2  Because we conclude that the 911 call created reasonable suspicion of an ongoing crime, we need not address under what circumstances a stop is justified by the need to investigate completed criminal activity. Cf. v. , .


No. 12–9490



on writ of certiorari to the court of appeal of california, first appellate district

[April 22, 2014]

     Justice Scalia, with whom Justice Ginsburg, Justice Sotomayor, and Justice Kagan join, dissenting.

     The California Court of Appeal in this case relied on jurisprudence from the California Supreme Court (adopted as well by other courts) to the effect that “an anonymous and uncorroborated tip regarding a possibly intoxicated highway driver” provides without more the reasonable suspicion necessary to justify a stop. People v. Wells, 38 Cal. 4th l078, 1082, 136 P. 3d 810, 812, (2006). See also, e.g., United States v. Wheat, 278 F. 3d 722, 729–730 (CA8 2001); State v. Walshire, 634 N. W. 2d 625, 626–627, 630 (Iowa 2001). Today’s opinion does not explicitly adopt such a departure from our normal Fourth Amendment requirement that anonymous tips must be corroborated; it purports to adhere to our prior cases, such as Florida v. J. L., 529 U. S. 266 (2000) , and Alabama v. White, 496 U. S. 325 (1990) . Be not deceived.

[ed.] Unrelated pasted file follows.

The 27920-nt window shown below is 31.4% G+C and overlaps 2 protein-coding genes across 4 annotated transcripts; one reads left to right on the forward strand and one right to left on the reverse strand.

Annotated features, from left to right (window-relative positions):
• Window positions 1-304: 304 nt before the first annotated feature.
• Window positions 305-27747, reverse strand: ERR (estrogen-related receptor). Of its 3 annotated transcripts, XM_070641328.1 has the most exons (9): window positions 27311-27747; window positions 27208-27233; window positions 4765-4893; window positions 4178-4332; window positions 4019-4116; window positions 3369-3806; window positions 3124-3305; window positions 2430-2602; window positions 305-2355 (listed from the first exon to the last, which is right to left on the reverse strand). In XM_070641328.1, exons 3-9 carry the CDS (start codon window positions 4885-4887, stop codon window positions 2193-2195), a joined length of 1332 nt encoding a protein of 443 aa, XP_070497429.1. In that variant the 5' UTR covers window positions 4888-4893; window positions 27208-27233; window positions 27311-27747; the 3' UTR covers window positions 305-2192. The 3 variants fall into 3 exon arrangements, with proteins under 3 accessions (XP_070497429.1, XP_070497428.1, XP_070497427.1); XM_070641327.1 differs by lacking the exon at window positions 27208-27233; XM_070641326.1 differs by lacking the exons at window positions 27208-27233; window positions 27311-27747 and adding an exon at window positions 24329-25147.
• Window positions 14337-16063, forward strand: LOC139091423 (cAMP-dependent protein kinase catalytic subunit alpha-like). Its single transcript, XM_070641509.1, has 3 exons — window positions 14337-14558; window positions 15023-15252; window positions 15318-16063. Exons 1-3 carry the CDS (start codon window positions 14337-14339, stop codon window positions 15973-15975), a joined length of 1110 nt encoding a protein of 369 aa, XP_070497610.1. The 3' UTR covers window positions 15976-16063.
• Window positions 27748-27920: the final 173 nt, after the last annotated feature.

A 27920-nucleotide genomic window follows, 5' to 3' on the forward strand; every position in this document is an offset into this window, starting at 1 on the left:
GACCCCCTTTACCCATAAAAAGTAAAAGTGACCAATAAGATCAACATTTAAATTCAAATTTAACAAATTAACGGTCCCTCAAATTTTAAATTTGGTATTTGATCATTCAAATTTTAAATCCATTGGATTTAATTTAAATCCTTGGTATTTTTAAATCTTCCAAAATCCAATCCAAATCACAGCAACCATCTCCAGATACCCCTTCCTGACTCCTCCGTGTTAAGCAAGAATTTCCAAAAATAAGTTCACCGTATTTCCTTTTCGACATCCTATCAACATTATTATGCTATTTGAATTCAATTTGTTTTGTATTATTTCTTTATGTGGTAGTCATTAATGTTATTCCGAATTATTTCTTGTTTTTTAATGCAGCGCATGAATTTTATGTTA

Law enforcement agencies follow closely our judgments on matters such as this, and they will identify at once our new rule: So long as the caller identifies where the car is, anonymous claims of a single instance of possibly careless or reckless driving, called in to 911, will support a traffic stop. This is not my concept, and I am sure would not be the Framers’, of a people secure from unreasonable searches and seizures. I would reverse the judgment of the Court of Appeal of California.


     The California Highway Patrol in this case knew nothing about the tipster on whose word—and that alone—they seized Lorenzo and José Prado Navarette. They did not know her name.[1] They did not know her phone number or address. They did not even know where she called from (she may have dialed in from a neighboring county, App. 33a–34a).

     The tipster said the truck had “[run her] off the roadway,” id., at 36a, but the police had no reason to credit that charge and many reasons to doubt it, beginning with the peculiar fact that the accusation was anonymous. “[E]liminating accountability . . . is ordinarily the very purpose of anonymity.” McIntyre v. Ohio Elections Comm’n, 514 U. S. 334, 385 (1995) (Scalia, J., dissenting). The unnamed tipster “can lie with impunity,” J. L., supra, at 275 (Kennedy, J., concurring). Anonymity is especially suspicious with respect to the call that is the subject of the present case. When does a victim complain to the police about an arguably criminal act (running the victim off the road) without giving his identity, so that he can accuse and testify when the culprit is caught?